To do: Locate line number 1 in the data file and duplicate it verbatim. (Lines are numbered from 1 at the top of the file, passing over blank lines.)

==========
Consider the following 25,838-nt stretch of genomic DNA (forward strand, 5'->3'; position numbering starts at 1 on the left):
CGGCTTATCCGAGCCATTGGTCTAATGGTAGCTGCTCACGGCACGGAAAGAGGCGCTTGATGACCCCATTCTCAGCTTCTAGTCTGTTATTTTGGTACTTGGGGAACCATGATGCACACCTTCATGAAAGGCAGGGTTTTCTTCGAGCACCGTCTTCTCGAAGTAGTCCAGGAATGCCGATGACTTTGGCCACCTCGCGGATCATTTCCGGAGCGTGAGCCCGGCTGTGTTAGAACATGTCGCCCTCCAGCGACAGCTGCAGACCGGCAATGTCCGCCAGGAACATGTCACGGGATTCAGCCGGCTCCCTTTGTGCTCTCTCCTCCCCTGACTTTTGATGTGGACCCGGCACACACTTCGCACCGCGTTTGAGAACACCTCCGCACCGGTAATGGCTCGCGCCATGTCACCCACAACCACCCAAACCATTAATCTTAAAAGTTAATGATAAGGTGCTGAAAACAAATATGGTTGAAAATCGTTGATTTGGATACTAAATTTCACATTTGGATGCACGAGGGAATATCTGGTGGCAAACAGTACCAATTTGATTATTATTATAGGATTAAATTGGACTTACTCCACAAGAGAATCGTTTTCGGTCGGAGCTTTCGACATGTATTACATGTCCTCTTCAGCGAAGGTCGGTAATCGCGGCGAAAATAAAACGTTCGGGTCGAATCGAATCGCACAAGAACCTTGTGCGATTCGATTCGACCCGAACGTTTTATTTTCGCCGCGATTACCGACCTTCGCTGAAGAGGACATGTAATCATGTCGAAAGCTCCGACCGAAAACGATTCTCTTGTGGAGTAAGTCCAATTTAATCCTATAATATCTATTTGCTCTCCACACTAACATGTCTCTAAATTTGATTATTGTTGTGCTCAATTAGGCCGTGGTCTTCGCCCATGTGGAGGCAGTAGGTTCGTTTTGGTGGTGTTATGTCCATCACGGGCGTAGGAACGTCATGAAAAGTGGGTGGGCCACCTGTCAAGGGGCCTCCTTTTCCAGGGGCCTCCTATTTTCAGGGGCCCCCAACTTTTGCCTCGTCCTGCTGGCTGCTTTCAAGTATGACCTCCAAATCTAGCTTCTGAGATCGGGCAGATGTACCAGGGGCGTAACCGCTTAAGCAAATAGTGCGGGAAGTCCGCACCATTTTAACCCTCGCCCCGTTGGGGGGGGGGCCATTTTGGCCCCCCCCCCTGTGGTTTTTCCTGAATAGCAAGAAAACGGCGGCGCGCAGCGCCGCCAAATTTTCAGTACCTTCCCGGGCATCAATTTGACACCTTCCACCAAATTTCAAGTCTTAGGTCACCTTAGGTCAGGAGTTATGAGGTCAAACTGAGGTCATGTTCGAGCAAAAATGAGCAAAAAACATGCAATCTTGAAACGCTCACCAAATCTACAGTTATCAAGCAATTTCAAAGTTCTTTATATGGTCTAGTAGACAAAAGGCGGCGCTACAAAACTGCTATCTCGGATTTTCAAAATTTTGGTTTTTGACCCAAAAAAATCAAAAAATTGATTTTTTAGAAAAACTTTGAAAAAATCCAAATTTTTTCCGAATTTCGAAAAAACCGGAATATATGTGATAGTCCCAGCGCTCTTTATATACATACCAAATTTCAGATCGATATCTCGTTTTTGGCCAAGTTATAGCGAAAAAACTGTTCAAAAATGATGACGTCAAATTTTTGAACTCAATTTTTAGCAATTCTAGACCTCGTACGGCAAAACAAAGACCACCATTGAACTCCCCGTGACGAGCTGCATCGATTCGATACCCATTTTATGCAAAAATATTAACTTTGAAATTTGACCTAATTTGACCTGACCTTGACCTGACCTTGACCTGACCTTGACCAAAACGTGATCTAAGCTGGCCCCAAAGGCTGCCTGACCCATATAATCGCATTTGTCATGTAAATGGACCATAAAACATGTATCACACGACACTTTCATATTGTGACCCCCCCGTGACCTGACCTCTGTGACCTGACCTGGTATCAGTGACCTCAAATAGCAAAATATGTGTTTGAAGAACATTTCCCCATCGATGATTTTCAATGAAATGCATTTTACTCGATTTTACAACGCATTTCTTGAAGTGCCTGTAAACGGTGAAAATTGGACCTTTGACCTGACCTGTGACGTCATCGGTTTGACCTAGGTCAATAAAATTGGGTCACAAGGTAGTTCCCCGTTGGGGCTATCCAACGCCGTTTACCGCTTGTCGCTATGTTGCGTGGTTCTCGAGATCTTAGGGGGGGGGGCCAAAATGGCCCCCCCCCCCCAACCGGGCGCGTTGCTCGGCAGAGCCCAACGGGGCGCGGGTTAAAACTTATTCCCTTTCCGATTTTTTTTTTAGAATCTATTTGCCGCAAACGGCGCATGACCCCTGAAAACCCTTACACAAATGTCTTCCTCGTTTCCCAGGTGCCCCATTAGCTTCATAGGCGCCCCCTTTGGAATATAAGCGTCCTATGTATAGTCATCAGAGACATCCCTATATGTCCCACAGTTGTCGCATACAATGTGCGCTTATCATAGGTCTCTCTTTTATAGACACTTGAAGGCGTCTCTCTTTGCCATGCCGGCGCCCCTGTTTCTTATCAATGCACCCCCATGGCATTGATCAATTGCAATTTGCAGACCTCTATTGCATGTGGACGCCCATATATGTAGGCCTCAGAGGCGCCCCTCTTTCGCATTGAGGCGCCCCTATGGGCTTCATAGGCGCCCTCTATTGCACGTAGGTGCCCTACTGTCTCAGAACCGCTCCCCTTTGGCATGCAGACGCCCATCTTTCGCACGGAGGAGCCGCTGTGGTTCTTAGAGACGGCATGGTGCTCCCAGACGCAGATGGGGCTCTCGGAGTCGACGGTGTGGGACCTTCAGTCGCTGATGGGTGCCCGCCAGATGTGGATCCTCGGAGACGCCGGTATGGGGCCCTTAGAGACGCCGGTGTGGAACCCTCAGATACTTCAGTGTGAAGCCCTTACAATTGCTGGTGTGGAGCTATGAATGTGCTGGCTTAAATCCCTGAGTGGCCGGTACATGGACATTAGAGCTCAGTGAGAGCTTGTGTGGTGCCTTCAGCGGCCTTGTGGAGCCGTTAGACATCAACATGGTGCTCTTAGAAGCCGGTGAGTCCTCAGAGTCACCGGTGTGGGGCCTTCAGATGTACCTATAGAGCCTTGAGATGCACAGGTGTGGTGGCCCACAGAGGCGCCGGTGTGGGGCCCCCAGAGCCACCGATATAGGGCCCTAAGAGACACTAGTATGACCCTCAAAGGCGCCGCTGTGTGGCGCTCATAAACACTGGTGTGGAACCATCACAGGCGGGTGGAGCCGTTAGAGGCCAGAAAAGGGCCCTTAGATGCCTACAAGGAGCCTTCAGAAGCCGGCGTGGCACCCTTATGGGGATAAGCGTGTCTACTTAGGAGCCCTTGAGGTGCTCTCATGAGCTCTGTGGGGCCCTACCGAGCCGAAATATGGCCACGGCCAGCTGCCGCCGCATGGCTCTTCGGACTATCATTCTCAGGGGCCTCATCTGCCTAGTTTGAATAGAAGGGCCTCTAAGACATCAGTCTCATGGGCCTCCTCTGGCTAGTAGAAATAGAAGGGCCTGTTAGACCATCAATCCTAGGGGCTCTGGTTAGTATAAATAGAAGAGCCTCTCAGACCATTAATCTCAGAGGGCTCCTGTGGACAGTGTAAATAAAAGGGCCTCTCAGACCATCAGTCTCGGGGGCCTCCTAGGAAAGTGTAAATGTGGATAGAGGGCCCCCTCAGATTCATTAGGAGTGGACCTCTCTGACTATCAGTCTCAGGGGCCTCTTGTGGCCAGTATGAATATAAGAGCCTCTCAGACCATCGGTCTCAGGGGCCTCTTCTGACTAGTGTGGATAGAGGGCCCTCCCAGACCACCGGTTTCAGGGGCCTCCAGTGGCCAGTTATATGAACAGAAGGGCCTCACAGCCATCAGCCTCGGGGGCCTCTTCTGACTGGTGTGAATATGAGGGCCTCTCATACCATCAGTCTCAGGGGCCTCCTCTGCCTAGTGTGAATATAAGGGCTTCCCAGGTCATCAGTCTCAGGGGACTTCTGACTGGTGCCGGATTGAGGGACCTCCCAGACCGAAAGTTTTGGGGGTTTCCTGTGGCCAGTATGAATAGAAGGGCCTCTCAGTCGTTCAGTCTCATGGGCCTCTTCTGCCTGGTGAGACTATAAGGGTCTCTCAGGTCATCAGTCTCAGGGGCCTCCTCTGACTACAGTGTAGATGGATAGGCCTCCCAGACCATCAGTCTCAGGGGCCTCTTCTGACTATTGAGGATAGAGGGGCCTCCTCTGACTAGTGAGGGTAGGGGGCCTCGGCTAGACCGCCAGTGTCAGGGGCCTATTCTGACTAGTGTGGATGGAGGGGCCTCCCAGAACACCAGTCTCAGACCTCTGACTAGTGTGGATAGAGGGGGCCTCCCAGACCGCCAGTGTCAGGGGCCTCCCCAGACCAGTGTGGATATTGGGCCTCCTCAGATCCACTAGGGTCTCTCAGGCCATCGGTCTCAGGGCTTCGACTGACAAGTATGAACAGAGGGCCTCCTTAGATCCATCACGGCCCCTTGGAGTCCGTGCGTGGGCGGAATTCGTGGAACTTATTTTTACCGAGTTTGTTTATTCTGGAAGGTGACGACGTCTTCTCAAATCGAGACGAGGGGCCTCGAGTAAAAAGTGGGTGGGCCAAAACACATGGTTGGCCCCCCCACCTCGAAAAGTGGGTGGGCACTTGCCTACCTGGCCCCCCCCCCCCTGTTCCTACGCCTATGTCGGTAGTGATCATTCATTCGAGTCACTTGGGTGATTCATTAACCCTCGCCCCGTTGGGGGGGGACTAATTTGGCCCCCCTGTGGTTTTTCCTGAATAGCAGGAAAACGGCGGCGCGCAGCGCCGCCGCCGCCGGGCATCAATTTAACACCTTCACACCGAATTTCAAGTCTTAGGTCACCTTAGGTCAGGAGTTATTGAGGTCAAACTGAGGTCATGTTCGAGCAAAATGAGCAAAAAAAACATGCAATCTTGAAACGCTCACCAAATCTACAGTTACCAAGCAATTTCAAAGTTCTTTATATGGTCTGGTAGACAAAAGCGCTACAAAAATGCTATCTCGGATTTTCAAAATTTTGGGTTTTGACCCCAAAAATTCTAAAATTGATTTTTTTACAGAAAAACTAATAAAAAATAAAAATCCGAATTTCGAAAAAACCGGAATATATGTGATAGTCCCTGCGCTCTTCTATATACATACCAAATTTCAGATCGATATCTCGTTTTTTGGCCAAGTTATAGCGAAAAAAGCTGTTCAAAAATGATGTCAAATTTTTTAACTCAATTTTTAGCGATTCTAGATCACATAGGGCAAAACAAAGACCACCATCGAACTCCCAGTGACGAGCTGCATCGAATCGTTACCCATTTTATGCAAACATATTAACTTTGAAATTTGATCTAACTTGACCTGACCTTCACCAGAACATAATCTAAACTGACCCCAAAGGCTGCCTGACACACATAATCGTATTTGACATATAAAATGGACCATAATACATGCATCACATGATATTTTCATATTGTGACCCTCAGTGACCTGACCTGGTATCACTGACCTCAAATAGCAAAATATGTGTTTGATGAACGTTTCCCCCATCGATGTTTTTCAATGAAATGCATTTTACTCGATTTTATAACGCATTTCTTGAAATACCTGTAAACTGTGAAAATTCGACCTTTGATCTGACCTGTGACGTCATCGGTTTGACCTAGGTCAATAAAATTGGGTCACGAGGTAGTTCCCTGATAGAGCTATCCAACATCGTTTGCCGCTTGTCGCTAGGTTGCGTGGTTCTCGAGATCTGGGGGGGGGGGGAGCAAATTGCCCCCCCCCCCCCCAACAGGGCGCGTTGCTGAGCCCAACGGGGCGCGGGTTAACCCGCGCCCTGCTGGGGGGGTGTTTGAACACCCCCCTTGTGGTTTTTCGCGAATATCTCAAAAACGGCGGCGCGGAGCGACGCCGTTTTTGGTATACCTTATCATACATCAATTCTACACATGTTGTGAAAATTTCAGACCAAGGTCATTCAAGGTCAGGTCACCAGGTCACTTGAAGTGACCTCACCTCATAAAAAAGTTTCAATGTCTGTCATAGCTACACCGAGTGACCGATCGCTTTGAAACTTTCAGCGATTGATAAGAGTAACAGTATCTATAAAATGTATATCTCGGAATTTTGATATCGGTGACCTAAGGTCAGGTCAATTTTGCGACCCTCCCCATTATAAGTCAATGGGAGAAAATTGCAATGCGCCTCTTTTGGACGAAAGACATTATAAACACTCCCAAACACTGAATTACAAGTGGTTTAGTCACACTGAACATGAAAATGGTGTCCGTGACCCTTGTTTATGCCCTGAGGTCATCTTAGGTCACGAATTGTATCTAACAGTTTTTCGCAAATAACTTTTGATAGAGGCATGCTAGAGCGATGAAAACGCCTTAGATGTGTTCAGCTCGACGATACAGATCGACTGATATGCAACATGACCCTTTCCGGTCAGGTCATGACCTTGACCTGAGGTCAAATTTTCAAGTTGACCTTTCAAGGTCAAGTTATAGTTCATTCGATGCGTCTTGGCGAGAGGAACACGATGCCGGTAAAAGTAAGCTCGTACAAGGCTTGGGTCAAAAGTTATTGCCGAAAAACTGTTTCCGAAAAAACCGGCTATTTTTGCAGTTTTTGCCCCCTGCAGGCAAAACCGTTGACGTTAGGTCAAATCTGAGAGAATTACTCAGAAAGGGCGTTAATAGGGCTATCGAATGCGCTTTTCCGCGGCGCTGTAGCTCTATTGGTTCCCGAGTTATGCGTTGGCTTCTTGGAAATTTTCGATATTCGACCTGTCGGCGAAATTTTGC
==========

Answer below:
Consider the following 25,838-nt stretch of genomic DNA (forward strand, 5'->3'; position numbering starts at 1 on the left):